The United Kingdom says it will welcome as many as 20,000 Afghans under a new resettlement programme that will give priority to women, girls and religious and other minorities, according to reports in British news outlets.
The scheme aimed at those seen “most at risk of human rights abuses and dehumanising treatment by the Taliban” will offer a safe and legal route to Britain, the Times newspaper reported on Tuesday. About 5,000 people are expected to arrive in the UK in its first year.
Prime Minister Boris Johnson said Britain owed a “debt of gratitude to all those who have worked with us to make Afghanistan a better place over the last 20 years and many of them, particularly women, are now in urgent need of our help,” British media said.
The UK parliament is due to sit on Wednesday to discuss the situation in Afghanistan.
“I want to ensure that as a nation we do everything possible to provide support to the most vulnerable fleeing Afghanistan so they can start a new life in safety in the UK,” said Home Secretary Priti Patel.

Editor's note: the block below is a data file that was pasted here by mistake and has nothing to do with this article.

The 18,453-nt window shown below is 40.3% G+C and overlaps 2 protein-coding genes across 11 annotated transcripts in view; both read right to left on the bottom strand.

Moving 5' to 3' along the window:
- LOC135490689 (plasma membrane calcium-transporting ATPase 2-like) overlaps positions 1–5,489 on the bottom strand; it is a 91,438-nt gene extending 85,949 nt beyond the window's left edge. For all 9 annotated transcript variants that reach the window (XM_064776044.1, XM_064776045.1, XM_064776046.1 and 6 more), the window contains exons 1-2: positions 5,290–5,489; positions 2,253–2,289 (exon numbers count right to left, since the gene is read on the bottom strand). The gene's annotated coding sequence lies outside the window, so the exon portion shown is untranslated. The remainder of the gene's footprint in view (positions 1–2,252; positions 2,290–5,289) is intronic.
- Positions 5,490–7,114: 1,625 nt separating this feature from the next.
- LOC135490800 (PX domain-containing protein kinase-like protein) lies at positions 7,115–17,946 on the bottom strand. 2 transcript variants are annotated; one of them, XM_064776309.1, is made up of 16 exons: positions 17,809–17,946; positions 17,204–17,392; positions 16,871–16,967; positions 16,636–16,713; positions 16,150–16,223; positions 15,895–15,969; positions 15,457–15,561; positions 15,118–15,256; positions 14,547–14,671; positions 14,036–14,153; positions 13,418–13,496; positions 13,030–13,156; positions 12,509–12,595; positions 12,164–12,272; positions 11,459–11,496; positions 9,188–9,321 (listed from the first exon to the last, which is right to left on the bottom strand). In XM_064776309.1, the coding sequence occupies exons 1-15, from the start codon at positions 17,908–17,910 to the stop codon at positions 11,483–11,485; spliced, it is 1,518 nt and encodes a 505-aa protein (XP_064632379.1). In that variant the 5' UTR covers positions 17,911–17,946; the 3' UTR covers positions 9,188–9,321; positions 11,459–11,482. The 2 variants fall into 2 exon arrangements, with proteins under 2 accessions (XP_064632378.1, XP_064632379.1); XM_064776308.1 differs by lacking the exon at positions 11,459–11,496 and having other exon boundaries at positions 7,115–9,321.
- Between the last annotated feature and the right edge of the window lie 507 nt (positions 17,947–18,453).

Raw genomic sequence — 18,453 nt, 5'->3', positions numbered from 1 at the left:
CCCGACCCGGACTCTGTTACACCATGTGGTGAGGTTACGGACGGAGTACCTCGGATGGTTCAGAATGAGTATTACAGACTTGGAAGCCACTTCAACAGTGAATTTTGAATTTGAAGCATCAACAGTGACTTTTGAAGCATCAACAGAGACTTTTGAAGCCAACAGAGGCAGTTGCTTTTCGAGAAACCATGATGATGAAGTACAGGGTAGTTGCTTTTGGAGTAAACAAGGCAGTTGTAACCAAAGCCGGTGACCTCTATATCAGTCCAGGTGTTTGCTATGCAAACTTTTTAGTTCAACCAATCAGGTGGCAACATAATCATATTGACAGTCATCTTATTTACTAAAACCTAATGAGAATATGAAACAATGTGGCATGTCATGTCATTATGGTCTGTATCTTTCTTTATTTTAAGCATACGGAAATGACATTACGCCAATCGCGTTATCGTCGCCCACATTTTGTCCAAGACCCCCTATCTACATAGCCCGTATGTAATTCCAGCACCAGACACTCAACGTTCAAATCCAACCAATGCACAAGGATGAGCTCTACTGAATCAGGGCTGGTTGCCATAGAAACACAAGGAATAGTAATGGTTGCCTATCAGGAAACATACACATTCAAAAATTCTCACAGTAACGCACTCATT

“The Afghan Citizens’ Resettlement Scheme will save lives.”
The international community is working out how to respond following the Taliban’s takeover of Afghanistan. The group has said it will respect women, but many fear a swift unravelling of women’s rights, despite the reassurances.
Britain already plans to relocate 5,000 people as part of an Afghan Relocations and Assistance Policy, designed to help present and past employees of the UK government. More than 2,000 former Afghan staff and their families have travelled to Britain under the scheme since late June.
The Conservative government has faced pressure from opposition parties and charities to set out the specifics of how it will help Afghans.